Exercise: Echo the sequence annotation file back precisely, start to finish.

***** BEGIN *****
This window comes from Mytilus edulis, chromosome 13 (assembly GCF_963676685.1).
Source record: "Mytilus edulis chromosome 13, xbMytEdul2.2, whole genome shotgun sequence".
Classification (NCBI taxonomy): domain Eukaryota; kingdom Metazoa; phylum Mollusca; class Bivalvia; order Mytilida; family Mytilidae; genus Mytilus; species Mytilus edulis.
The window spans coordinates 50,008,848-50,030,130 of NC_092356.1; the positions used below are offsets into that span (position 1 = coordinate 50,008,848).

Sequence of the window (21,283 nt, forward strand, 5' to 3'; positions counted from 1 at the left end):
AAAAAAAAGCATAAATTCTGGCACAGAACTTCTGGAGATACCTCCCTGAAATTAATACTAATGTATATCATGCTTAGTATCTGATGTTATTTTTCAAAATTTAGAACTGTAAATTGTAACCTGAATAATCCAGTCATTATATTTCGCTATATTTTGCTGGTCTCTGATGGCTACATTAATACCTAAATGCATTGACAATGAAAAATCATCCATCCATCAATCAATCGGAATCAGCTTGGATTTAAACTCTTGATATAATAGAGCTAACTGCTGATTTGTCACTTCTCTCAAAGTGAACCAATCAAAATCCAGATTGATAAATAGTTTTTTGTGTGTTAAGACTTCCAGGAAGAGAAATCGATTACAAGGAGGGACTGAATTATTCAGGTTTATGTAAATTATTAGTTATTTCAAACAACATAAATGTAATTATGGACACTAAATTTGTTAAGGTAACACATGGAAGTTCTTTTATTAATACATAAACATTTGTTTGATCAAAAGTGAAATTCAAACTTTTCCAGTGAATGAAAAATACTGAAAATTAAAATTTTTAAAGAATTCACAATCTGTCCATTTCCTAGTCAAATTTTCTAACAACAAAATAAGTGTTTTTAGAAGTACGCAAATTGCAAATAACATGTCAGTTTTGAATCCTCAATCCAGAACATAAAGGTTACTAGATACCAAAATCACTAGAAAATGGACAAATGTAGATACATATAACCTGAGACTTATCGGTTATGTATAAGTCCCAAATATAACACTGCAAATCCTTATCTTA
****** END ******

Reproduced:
This window comes from Mytilus edulis, chromosome 13 (assembly GCF_963676685.1).
Source record: "Mytilus edulis chromosome 13, xbMytEdul2.2, whole genome shotgun sequence".
Classification (NCBI taxonomy): domain Eukaryota; kingdom Metazoa; phylum Mollusca; class Bivalvia; order Mytilida; family Mytilidae; genus Mytilus; species Mytilus edulis.
The window spans coordinates 50,008,848-50,030,130 of NC_092356.1; the positions used below are offsets into that span (position 1 = coordinate 50,008,848).

Sequence of the window (21,283 nt, forward strand, 5' to 3'; positions counted from 1 at the left end):
AAAAAAAAGCATAAATTCTGGCACAGAACTTCTGGAGATACCTCCCTGAAATTAATACTAATGTATATCATGCTTAGTATCTGATGTTATTTTTCAAAATTTAGAACTGTAAATTGTAACCTGAATAATCCAGTCATTATATTTCGCTATATTTTGCTGGTCTCTGATGGCTACATTAATACCTAAATGCATTGACAATGAAAAATCATCCATCCATCAATCAATCGGAATCAGCTTGGATTTAAACTCTTGATATAATAGAGCTAACTGCTGATTTGTCACTTCTCTCAAAGTGAACCAATCAAAATCCAGATTGATAAATAGTTTTTTGTGTGTTAAGACTTCCAGGAAGAGAAATCGATTACAAGGAGGGACTGAATTATTCAGGTTTATGTAAATTATTAGTTATTTCAAACAACATAAATGTAATTATGGACACTAAATTTGTTAAGGTAACACATGGAAGTTCTTTTATTAATACATAAACATTTGTTTGATCAAAAGTGAAATTCAAACTTTTCCAGTGAATGAAAAATACTGAAAATTAAAATTTTTAAAGAATTCACAATCTGTCCATTTCCTAGTCAAATTTTCTAACAACAAAATAAGTGTTTTTAGAAGTACGCAAATTGCAAATAACATGTCAGTTTTGAATCCTCAATCCAGAACATAAAGGTTACTAGATACCAAAATCACTAGAAAATGGACAAATGTAGATACATATAACCTGAGACTTATCGGTTATGTATAAGTCCCAAATATAACACTGCAAATCCTTATCTTA